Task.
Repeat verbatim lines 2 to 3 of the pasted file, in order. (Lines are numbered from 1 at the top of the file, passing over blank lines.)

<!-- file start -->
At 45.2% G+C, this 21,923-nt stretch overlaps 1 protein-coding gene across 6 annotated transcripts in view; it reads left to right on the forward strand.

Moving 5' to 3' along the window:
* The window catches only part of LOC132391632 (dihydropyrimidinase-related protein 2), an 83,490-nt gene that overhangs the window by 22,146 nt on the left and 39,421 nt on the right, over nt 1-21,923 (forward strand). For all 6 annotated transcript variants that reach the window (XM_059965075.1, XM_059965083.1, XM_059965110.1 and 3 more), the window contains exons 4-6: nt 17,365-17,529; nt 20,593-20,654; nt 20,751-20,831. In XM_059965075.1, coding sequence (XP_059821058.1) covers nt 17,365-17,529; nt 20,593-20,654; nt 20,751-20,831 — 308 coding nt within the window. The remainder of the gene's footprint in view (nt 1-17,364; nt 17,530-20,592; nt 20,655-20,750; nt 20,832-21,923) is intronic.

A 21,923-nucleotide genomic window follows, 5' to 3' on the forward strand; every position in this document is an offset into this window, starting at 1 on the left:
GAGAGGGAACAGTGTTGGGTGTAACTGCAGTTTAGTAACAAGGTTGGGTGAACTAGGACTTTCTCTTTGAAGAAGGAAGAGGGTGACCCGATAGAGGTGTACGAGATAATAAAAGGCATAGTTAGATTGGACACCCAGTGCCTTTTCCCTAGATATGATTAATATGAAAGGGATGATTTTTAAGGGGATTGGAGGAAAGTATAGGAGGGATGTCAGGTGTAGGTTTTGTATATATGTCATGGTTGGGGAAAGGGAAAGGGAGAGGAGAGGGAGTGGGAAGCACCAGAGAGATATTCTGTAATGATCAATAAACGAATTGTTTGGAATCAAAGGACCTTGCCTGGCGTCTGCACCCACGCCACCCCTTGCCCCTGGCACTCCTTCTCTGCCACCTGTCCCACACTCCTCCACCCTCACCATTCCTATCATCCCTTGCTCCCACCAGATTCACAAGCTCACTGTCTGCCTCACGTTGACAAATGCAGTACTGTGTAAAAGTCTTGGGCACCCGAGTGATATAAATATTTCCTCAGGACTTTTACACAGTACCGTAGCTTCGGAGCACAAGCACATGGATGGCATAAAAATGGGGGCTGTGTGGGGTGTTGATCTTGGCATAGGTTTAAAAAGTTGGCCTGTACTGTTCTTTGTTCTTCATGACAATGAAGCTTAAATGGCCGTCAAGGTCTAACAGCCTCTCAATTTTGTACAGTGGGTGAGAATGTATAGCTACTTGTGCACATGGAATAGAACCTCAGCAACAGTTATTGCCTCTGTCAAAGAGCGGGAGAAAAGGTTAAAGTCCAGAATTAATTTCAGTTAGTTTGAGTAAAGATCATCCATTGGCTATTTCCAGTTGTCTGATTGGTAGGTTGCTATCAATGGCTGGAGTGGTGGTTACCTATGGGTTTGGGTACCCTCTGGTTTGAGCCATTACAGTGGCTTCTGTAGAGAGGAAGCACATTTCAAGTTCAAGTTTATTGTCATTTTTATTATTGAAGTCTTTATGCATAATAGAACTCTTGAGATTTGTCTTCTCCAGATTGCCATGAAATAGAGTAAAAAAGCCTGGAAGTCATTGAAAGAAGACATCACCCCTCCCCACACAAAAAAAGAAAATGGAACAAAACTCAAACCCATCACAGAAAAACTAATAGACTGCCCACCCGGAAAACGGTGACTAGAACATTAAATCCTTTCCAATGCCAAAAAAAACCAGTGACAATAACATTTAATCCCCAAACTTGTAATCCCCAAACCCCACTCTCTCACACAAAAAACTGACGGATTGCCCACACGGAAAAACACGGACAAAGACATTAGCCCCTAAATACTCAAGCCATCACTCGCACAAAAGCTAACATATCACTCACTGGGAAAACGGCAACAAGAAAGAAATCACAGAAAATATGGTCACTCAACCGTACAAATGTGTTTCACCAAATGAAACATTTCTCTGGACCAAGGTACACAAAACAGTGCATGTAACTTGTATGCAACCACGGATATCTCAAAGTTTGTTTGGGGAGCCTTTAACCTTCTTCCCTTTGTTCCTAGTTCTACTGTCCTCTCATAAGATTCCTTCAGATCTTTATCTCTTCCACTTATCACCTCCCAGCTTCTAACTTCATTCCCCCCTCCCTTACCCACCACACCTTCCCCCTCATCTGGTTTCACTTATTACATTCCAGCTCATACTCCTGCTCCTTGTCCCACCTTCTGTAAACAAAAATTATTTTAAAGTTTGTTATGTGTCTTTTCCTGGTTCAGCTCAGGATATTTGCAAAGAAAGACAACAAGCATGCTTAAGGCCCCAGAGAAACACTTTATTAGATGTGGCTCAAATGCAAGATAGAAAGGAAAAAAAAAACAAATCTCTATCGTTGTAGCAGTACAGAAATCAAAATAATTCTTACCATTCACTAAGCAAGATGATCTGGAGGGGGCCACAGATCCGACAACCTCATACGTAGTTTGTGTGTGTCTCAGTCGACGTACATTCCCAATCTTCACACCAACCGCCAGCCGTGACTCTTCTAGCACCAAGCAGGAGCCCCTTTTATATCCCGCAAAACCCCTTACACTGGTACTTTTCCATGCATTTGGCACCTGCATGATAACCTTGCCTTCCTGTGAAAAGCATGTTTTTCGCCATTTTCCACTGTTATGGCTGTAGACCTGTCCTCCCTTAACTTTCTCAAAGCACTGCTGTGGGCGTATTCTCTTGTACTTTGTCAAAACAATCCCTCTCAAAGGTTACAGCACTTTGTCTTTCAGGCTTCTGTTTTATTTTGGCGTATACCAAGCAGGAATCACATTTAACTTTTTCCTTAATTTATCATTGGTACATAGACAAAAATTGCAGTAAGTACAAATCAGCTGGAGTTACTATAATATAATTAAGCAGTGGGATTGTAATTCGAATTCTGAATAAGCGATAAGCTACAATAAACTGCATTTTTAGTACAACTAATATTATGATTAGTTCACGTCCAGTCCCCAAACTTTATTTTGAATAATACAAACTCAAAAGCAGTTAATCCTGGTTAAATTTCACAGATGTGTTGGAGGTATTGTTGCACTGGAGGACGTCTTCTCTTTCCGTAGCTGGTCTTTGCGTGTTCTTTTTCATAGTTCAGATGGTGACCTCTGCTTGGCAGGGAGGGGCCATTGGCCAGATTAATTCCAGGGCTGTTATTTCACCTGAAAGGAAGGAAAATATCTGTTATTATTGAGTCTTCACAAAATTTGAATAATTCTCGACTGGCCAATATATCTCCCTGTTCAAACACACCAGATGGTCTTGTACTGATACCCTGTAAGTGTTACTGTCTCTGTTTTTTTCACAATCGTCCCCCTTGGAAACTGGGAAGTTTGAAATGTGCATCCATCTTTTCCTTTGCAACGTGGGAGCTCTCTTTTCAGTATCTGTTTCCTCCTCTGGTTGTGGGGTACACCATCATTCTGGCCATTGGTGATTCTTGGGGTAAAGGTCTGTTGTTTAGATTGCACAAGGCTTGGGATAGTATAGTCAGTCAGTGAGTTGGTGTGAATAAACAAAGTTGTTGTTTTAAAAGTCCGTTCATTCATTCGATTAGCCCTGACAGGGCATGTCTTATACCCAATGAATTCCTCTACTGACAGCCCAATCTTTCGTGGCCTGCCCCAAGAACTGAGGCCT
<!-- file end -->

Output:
Moving 5' to 3' along the window:
* The window catches only part of LOC132391632 (dihydropyrimidinase-related protein 2), an 83,490-nt gene that overhangs the window by 22,146 nt on the left and 39,421 nt on the right, over nt 1-21,923 (forward strand). For all 6 annotated transcript variants that reach the window (XM_059965075.1, XM_059965083.1, XM_059965110.1 and 3 more), the window contains exons 4-6: nt 17,365-17,529; nt 20,593-20,654; nt 20,751-20,831. In XM_059965075.1, coding sequence (XP_059821058.1) covers nt 17,365-17,529; nt 20,593-20,654; nt 20,751-20,831 — 308 coding nt within the window. The remainder of the gene's footprint in view (nt 1-17,364; nt 17,530-20,592; nt 20,655-20,750; nt 20,832-21,923) is intronic.